Journalists' survival schools
Before reporters head out for war zones, networks teach them how to stay alive
By Dan Trigoboff -- Broadcasting & Cable, 5/5/2002 8:00:00 PM
Spanish journalist Javier Sierra thought he was in Woodstock, Va., only to serve as interpreter for a group of Latino student journalists in a class on battlefield conditions. Then, suddenly, someone stuck a hood over his head.
"It scared the hell out of me," recalled Sierra, who has worked with APTN, CNN and Univision and is now a Washington-based consultant. Although he knew that the training for journalists included simulated danger situations, he didn't know he'd be drawn in so directly or that the loss of control would be so affecting—even though, in the strictest sense, he knew he was in no danger.
"They manhandled me, put me on the floor ... I had no idea what they were going to do. Even though I knew nothing was going to happen, the shock of that hood over my head was pretty intense." Since that class, in 2000, Sierra has attended many classes, at the same military academy in Virginia and at Centurion Risk Assessment's main facility in England. Now working as a consultant to Centurion, Sierra has even driven the getaway car for ersatz "kidnappers."
Hazard training seems more Journalism 9/11 than Reporting 101, but networks are finding it necessary before sending their staffs into hostile or dangerous environments, foreign or domestic. Network executives say they want their staffers' first exposure to gunfire, dangerous chemicals, landmines, kidnappers, battle wounds and trauma to come at a time when they can learn—not suffer—from them.
The Freedom Forum lists more than 1,300 journalists killed on the job over 200 years. Because eight reporters were killed covering the war on terrorists in Afghanistan and because Wall Street Journal reporter Daniel Pearl was kidnapped and murdered in Pakistan, CNN now mandates hazard training. "We took a program that had been optional and made it mandatory," said the network's newsgathering head, Eason Jordan. "It was no longer just a question of putting on better flak jackets."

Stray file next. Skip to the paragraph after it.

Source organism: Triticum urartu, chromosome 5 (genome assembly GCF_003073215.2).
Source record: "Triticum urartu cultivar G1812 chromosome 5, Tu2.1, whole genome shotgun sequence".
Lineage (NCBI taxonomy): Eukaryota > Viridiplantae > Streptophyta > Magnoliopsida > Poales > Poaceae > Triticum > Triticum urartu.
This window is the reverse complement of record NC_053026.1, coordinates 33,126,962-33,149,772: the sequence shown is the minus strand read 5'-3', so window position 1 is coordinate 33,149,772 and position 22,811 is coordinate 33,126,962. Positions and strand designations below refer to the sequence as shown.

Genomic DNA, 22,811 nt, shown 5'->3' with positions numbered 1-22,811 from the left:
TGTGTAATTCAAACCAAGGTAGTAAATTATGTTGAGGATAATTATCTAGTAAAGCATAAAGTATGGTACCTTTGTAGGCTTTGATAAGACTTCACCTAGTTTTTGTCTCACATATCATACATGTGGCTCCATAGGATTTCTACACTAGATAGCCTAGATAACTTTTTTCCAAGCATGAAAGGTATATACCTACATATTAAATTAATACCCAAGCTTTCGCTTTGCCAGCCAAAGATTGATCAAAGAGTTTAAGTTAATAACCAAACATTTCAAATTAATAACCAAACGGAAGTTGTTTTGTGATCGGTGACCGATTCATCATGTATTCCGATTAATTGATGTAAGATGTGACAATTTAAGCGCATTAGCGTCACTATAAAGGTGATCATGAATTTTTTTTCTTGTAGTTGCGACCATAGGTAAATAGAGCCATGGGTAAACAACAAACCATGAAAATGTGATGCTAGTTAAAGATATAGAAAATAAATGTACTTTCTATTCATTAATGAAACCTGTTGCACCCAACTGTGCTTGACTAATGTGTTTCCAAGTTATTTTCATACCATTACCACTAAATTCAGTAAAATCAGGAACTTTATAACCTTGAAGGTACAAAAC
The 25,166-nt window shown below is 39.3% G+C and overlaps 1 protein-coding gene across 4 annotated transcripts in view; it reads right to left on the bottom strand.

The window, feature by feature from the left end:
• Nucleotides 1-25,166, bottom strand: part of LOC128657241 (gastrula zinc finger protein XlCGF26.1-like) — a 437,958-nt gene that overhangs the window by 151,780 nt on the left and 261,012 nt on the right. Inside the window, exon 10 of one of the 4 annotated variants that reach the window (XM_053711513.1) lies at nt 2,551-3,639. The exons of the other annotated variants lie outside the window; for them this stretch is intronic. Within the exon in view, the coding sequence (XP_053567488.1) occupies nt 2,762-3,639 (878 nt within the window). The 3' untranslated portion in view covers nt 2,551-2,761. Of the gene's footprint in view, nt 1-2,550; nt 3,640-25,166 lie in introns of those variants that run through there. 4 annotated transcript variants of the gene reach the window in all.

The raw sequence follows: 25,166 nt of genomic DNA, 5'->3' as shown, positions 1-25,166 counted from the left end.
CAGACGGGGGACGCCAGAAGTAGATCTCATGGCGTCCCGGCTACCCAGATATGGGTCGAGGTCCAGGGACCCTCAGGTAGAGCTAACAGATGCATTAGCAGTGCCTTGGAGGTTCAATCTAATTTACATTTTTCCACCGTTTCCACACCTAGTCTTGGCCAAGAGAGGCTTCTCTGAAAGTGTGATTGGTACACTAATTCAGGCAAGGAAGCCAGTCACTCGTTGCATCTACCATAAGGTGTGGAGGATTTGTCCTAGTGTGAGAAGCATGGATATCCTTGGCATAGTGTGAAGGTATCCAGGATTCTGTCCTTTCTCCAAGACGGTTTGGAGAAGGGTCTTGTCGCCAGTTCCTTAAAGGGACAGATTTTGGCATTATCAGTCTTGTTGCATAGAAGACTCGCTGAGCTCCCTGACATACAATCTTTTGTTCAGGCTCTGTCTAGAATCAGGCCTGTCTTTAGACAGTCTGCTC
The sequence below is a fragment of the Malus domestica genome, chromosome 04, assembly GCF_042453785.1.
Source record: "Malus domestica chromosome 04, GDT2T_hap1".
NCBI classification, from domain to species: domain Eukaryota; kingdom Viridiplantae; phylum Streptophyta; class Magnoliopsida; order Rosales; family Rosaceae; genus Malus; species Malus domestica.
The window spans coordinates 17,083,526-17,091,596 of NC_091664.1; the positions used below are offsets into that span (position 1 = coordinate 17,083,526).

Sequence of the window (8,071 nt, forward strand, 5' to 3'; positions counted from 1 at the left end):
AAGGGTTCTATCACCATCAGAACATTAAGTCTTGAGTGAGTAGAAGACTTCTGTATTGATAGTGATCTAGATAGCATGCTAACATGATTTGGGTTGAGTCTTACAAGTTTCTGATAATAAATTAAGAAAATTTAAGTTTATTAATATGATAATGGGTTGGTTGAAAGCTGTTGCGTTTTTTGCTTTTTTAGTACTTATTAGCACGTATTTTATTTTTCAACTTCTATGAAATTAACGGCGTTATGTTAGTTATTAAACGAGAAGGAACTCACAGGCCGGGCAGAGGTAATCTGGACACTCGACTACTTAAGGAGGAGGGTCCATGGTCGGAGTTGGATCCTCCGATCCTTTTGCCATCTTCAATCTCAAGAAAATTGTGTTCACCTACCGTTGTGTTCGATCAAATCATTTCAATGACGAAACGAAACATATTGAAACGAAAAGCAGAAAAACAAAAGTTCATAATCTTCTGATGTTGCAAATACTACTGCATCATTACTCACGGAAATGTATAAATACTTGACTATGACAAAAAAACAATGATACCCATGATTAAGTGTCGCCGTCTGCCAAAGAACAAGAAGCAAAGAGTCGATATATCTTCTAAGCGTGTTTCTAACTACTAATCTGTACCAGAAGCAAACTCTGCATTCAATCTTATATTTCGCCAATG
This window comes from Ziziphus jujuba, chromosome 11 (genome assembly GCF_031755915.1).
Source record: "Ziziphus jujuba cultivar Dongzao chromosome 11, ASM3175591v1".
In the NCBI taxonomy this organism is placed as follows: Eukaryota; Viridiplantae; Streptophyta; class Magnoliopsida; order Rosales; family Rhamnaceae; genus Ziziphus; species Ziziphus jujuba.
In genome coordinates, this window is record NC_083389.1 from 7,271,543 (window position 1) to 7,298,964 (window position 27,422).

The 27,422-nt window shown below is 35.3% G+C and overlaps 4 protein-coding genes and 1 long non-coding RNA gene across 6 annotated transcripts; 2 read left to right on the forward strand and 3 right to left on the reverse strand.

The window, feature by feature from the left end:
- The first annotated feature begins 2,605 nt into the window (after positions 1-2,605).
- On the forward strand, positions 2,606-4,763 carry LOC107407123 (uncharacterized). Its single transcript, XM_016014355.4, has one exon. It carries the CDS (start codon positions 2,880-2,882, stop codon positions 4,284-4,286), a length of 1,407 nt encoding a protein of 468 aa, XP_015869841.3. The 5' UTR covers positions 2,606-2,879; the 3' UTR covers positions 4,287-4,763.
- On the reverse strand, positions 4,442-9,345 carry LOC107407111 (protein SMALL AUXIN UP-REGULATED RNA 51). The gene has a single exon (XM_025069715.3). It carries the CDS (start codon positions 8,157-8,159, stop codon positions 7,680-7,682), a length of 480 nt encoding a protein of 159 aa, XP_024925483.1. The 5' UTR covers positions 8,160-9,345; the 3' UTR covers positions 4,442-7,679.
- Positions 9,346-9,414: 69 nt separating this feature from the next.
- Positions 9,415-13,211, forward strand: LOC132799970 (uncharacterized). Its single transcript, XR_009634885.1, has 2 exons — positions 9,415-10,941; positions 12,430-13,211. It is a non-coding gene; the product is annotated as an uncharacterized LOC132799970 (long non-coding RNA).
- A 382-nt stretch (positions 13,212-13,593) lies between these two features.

Fox News Channel also says training for hostile environments is mandatory for its foreign correspondents but would not discuss its programs for security reasons.
Possibly because Great Britain is a base for so many foreign journalists, some of the most prominent schools for journalists and others seeking safety training are taught there by former British military specialists, including Centurion Risk Assessment Services Ltd. founder Paul Rees, who lists Associated Press, BBC, Reuters and NBC among clients, and by Andrew Kain, the "AK" in AKE Group Ltd., whose clients include NBC, BBC, Time, Newsweek and CNN.
In addition, Bruhn NewTech, with offices in the U.K., the U.S. and Denmark, specializes in chemical- and biological-weapons awareness and has worked with ABC. Pilgrims Security Services is yet another U.K.-based security trainer and adviser.
Courses typically run several days, at a cost of $400 to $600 per day, during which students may be in classrooms or in simulated hostilities, complete with explosives and belligerent soldiers or civilians.
"It's important that as many people as possible be given this exposure," said Denise Vance, of Associated Press Television News. "What do you do when a peaceful demonstration gets out of hand? Where do you stand when there's gunfire around you? We all use what our guts tell us. But it does not hurt to have someone who's looked at these scenarios advising you." AP estimates that about 400 of its staffers, more than 100 on the television side, have participated in hazard training.
Reporting from a danger zone "used to be more hit-and-run," recalled Associated Press Deputy International Editor Nick Tatro. "You look, you leave." But technology now allows transmission from the scene, and "sometimes we stay for hours or days on end in that environment."